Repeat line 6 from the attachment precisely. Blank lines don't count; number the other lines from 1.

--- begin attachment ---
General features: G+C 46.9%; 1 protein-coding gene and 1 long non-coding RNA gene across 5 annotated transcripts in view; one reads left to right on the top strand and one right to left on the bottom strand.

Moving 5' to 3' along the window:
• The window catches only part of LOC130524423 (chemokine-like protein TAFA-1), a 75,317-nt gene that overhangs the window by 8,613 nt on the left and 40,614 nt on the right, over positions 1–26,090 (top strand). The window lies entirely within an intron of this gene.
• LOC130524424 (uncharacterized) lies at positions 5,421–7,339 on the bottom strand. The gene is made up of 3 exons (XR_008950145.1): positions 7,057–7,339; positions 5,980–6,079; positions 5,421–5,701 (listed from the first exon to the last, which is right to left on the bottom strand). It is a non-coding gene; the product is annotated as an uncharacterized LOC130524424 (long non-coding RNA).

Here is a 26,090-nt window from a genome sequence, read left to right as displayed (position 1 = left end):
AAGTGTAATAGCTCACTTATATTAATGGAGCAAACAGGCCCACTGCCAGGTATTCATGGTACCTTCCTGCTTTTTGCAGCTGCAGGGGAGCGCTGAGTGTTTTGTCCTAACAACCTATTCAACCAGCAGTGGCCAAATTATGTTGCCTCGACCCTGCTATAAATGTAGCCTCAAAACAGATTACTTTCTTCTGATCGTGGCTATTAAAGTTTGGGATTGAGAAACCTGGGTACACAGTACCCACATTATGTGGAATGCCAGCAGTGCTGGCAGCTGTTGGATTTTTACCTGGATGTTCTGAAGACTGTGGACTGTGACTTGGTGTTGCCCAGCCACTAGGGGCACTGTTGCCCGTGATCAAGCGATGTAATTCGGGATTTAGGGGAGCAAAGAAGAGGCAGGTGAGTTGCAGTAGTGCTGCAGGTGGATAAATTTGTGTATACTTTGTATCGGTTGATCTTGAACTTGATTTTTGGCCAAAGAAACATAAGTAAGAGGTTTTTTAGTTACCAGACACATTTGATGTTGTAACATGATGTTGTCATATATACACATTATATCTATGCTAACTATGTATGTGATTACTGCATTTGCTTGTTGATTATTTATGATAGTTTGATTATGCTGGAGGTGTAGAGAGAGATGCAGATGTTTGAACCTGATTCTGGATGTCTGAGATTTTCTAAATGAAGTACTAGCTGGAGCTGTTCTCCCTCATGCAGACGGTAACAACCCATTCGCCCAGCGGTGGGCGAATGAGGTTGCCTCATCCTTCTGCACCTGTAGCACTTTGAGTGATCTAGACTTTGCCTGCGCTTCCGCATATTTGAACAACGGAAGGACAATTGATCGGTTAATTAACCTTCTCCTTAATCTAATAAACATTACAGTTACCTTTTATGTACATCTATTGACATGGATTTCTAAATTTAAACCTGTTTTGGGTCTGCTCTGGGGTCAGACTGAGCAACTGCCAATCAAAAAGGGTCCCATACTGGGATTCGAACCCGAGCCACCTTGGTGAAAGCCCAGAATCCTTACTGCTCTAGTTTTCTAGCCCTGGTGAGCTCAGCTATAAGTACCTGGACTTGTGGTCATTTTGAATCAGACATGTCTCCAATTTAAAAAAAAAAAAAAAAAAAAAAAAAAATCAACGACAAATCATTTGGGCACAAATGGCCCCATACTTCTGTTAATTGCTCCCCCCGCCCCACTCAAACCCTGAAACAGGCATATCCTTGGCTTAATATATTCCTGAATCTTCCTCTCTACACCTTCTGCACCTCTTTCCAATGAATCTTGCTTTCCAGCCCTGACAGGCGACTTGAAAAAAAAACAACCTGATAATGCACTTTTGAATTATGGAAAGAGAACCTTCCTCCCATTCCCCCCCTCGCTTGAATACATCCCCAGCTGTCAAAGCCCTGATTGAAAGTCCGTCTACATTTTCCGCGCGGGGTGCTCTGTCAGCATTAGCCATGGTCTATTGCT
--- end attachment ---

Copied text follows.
AAGTGTAATAGCTCACTTATATTAATGGAGCAAACAGGCCCACTGCCAGGTATTCATGGTACCTTCCTGCTTTTTGCAGCTGCAGGGGAGCGCTGAGTGTTTTGTCCTAACAACCTATTCAACCAGCAGTGGCCAAATTATGTTGCCTCGACCCTGCTATAAATGTAGCCTCAAAACAGATTACTTTCTTCTGATCGTGGCTATTAAAGTTTGGGATTGAGAAACCTGGGTACACAGTACCCACATTATGTGGAATGCCAGCAGTGCTGGCAGCTGTTGGATTTTTACCTGGATGTTCTGAAGACTGTGGACTGTGACTTGGTGTTGCCCAGCCACTAGGGGCACTGTTGCCCGTGATCAAGCGATGTAATTCGGGATTTAGGGGAGCAAAGAAGAGGCAGGTGAGTTGCAGTAGTGCTGCAGGTGGATAAATTTGTGTATACTTTGTATCGGTTGATCTTGAACTTGATTTTTGGCCAAAGAAACATAAGTAAGAGGTTTTTTAGTTACCAGACACATTTGATGTTGTAACATGATGTTGTCATATATACACATTATATCTATGCTAACTATGTATGTGATTACTGCATTTGCTTGTTGATTATTTATGATAGTTTGATTATGCTGGAGGTGTAGAGAGAGATGCAGATGTTTGAACCTGATTCTGGATGTCTGAGATTTTCTAAATGAAGTACTAGCTGGAGCTGTTCTCCCTCATGCAGACGGTAACAACCCATTCGCCCAGCGGTGGGCGAATGAGGTTGCCTCATCCTTCTGCACCTGTAGCACTTTGAGTGATCTAGACTTTGCCTGCGCTTCCGCATATTTGAACAACGGAAGGACAATTGATCGGTTAATTAACCTTCTCCTTAATCTAATAAACATTACAGTTACCTTTTATGTACATCTATTGACATGGATTTCTAAATTTAAACCTGTTTTGGGTCTGCTCTGGGGTCAGACTGAGCAACTGCCAATCAAAAAGGGTCCCATACTGGGATTCGAACCCGAGCCACCTTGGTGAAAGCCCAGAATCCTTACTGCTCTAGTTTTCTAGCCCTGGTGAGCTCAGCTATAAGTACCTGGACTTGTGGTCATTTTGAATCAGACATGTCTCCAATTTAAAAAAAAAAAAAAAAAAAAAAAAAAATCAACGACAAATCATTTGGGCACAAATGGCCCCATACTTCTGTTAATTGCTCCCCCCGCCCCACTCAAACCCTGAAACAGGCATATCCTTGGCTTAATATATTCCTGAATCTTCCTCTCTACACCTTCTGCACCTCTTTCCAATGAATCTTGCTTTCCAGCCCTGACAGGCGACTTGAAAAAAAAACAACCTGATAATGCACTTTTGAATTATGGAAAGAGAACCTTCCTCCCATTCCCCCCCTCGCTTGAATACATCCCCAGCTGTCAAAGCCCTGATTGAAAGTCCGTCTACATTTTCCGCGCGGGGTGCTCTGTCAGCATTAGCCATGGTCTATTGCT